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- Published on Amazon.com
Before Gus Van Sant assumed the role of indie figurehead with earnestly progressive biopics and earnestly plotless art-house fodder, he made low-budget films about marginal people with risky lifestyles. There were three of them: Mala Noche (the first), Drugstore Cowboy (by far the best), and My Own Private Idaho (watchable, but already starting to lose the plot). Mala Noche is about a grungy grocery store clerk who becomes attracted to, and wants to be accepted by, a group of illegal immigrants from Mexico.
Van Sant's use of black-and-white in this film was largely dictated by budget constraints, but it effectively uses darkness to make the city look dangerous. The use of shadow may have been influenced by underground photography, e.g. Larry Clark's Tulsa; another apparent influence is Coppola's Rumble Fish. The camerawork is dynamic, with frequent cuts that create a fragmented sensation. Much of the score, especially in the first half, contributes to that disconnected feeling with monotone, droning acoustic guitars (this style is straight out of Rumble Fish). The depiction of the sex scene is quite creative (and was later reused in My Own Private Idaho): the camera coyly shows close-ups of skin, with extremely quick cuts that make the images look abstract.
The weakest aspect of the film is the occasional narration. In voice-over, Walt says stuff like, "I find this sad and absurd," referring to the Mexicans' distrust of him, or, "A gringo like me can never understand." I suppose there might have been a way to say those lines effectively, but the way he says them sounds smug. His tone on "absurd" has the sneer of an art-school drop-out who is attempting to use high diction in order to affect a poetic tone. This weakness runs throughout Van Sant's work. My Own Private Idaho is especially egregious, lifting Shakespeare quotes and sticking them in between vulgar incidental dialogue. In Mala Noche, it's a bit more realistic in the sense that there is a certain type of person who might actually think in those terms, exactly the kind of person who would push himself to emotions that he knows full well will go unrequited. But unfortunately, because there's not much dialogue (the Mexicans don't speak English), the flat narration is the film's primary way of showing Walt's thoughts, and it's just not very appealing.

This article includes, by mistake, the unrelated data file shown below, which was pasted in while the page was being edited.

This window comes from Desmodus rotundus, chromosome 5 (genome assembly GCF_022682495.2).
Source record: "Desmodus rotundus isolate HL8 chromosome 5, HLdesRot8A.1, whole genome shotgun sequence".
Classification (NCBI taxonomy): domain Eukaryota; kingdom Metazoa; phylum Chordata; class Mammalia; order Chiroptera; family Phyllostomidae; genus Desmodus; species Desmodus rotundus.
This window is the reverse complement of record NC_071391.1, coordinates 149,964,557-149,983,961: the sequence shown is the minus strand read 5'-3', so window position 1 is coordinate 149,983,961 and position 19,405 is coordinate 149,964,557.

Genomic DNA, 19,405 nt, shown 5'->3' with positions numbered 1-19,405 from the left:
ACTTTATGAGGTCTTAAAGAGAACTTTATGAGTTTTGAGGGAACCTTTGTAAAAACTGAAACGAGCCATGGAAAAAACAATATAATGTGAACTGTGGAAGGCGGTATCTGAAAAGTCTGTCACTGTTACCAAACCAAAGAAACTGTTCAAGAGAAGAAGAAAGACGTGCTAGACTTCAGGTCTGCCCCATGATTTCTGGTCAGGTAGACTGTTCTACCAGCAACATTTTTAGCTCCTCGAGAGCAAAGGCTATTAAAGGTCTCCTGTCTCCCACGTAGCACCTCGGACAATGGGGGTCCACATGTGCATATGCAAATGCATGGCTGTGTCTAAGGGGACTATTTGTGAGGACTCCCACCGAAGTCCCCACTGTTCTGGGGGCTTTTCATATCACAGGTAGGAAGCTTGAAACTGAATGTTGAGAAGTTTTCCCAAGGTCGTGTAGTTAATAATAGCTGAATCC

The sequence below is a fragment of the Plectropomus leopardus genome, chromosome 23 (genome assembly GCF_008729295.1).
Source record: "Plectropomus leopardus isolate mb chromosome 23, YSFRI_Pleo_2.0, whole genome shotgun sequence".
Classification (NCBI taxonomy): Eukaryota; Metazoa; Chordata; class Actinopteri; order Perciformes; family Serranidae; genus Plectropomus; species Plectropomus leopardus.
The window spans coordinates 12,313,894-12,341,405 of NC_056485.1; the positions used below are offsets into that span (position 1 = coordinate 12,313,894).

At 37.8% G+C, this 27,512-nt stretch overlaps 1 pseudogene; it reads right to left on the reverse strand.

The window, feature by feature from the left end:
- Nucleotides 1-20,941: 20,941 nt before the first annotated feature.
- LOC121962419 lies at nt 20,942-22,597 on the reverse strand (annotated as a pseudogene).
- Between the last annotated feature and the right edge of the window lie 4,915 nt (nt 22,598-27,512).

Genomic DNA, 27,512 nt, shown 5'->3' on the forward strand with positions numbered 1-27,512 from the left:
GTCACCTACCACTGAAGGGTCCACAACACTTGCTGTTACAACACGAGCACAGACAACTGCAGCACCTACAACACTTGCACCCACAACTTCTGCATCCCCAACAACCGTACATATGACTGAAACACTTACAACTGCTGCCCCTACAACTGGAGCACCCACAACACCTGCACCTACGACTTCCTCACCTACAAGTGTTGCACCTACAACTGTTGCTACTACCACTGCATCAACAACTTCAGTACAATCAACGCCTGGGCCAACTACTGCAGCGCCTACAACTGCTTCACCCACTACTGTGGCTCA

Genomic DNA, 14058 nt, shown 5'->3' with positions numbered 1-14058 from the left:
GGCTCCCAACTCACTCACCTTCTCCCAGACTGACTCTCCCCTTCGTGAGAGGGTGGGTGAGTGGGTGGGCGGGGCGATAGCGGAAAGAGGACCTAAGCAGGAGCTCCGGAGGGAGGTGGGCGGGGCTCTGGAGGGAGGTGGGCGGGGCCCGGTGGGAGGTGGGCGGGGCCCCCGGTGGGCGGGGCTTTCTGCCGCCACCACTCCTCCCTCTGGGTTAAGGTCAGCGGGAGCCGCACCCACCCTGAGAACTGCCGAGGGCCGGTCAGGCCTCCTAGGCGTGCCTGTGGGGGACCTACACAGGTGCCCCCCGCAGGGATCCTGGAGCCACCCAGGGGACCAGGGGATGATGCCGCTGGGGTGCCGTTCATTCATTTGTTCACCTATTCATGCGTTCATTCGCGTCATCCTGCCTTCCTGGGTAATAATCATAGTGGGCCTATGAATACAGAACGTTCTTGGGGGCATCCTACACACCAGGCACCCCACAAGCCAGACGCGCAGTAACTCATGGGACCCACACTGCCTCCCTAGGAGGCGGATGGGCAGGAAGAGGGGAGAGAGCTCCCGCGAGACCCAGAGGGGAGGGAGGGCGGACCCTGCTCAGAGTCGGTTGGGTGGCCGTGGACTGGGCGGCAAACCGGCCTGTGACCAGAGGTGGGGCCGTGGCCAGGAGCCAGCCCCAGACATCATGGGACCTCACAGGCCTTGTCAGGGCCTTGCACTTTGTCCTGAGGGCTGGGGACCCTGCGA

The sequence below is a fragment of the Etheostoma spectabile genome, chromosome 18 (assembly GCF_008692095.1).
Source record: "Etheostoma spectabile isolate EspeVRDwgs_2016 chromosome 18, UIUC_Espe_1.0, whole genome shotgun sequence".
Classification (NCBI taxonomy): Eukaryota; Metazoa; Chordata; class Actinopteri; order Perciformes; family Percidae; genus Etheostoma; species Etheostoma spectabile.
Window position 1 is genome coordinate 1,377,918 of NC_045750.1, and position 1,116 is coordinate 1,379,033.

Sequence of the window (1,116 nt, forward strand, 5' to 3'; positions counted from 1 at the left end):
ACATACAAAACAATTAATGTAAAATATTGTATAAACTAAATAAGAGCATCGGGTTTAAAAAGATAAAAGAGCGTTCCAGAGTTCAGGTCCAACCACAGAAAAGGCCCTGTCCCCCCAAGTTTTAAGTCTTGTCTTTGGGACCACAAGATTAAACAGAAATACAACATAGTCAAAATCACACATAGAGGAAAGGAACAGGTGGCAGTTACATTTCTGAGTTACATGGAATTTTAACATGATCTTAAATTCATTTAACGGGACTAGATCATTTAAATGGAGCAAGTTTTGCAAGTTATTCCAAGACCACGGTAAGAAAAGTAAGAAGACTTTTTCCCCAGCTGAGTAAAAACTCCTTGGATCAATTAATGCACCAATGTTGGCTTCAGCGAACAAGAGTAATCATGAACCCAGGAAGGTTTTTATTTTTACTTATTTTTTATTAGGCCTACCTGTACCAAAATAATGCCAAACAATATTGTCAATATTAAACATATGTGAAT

Much better are some of the incidental scenes. A few times, the camera lingers on shots of the Mexican guys play-fighting and laughing. Somehow, this exactly nails the "authentic" air that Van Sant wanted. One can perceive some of the rough, immediate atmosphere that these people live in.
The way Van Sant depicts Walt's relationship with the Mexicans is convincing. It is absolutely clear that they never take him seriously. Once they figure out that he means them no harm, they take advantage of him. They are always contemptuous, as in the scene where they leave Walt standing in the road, and taunt him by stopping his own car a way down. Even their friendly moods can instantly turn to hostility. The film is completely matter-of-fact about this, and treats it as a law of life, so immutable that it doesn't warrant discussion.
Walt fully understands that he's being used. He says once that he "knows" that he is Roberto's friend, but this is in one of the voice-over narrations, and the listless tone takes all the joy out of the statement. The very nature of his "love" is peculiar. The performance does not make it seem like an emotional love. He's willing to crawl on his hands and knees to demonstrate his loyalty, but he also complains to his friends about how Mexicans allegedly don't have any "fantasies" or "erotic friendships." This statement in particular makes his love seem arbitrary, like he's winding himself up in this way out of boredom, or perhaps out of some aestheticist desire to defiantly reaffirm his marginal status. River Phoenix's character in My Own Private Idaho is similar -- there is a sense that, out of self-loathing, he doesn't really care who comes along, whether male or female, as long as it's someone who is sure to never return his affection.
Perhaps that is the reason why the plot seems to run out of energy in the second half. There is no dramatic climax or resolution. The last scene with Roberto may have been intended as one, but the film leads one to believe that there will be a bigger violent payoff in the scene where Walt reads the newspaper to the Mexicans. However, the way the film does it is certainly more realistic. The real reason why the film flags toward the end is because it doesn't really give more than a sketch of Walt's life, so without the Mexicans, there's no way to convey a sense of the dingy world that Van Sant had in mind. Instead, the film unfortunately begins to resemble Leos Carax's Boy Meets Girl, a tedious black-and-white art-house exercise.
Mala Noche is not an unsung masterpiece. Drugstore Cowboy is better in every way, and I'd recommend it over Mala Noche unless you're really interested in the subject matter or in low-budget film-making. But if you are, then Mala Noche does have certain narrow strengths, and an outline of a directorial vision that was already nearly gone by Van Sant's third film.